(Lettter-to-the-Editor) The Republican party seems to think that because they are in charge of Congress that they have a mandate from “the people” to pursue their conservative agenda during President Obama’s final two years. Sorry Charlie. Even if they can get past the high hurdle of a Democratic filibuster in the Senate, they are nowhere near the number of votes required to overturn a Presidential veto. And it should have been clear to anyone watching the State of the Union address that President Obama is no lame duck. Hey, Party of “no,” meet the President of “not on my watch.”
The Washington State Republican Party is no better off. Many of the WSRP positions (trickle-down voodoo economics of tax cuts for the rich and no minimum wage adjustments, no new taxes, “greed-is-good” deregulation, “climate change has yet to be proven,” opposition to Obamacare, anti-gay marriage, etc.) are unpopular with the majority of Washingtonians and across America. Yet, according to the WSRP web site, Chairman Susan Hutchison expects to build upon the Republican victories of 2014 over the next two years to elect a Republican governor and president.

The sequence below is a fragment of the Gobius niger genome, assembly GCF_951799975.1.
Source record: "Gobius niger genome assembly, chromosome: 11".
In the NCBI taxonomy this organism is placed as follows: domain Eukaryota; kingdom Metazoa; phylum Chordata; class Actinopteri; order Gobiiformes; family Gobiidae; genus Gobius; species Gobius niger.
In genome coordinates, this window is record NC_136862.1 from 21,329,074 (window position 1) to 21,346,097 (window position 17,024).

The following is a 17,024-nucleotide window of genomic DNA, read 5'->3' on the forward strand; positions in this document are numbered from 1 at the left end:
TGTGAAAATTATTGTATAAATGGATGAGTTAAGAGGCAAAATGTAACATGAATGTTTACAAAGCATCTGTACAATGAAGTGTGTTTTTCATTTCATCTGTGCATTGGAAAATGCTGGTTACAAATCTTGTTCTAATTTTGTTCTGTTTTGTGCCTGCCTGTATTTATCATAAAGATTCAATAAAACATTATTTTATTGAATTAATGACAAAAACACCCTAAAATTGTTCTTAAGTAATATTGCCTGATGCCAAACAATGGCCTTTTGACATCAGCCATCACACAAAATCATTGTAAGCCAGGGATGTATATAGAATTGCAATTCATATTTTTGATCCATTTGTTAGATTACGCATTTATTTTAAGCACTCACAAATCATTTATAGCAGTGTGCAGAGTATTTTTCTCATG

Oddly enough, the WSRP supports keeping the Electoral College. Perhaps they should study the numbers. There is no Republican candidate that can win the White House in 2016. The Democratic candidate can expect to win 257 electoral votes without even trying and it only takes 270 to win. The Republican base of aging, white, rural voters has been in decline for 20 years nationwide and in Washington State.
The President’s approval rating has returned to the 50 yard line, meaning in the last quarter of his presidency, the Republicans are going to be playing defense again. Not a good position to be in for the 2016 election. Why? Because that is when far more liberal voters will be paying attention. The Party of “no” will be remembered as the party that got nothing done even after gaining nominal control of both houses of Congress.
Basking in the glow of a short-term victory is not a viable long-term strategy. Washington State needs a transportation plan now. Last term, the Democratic-led House passed its version but the Republican-led Senate could not garner enough support for a plan.
The clock is running out on state Republicans. They have less than two years to participate in shaping the next era of our economic future or they will lose to opportunity to participate politically after 2016.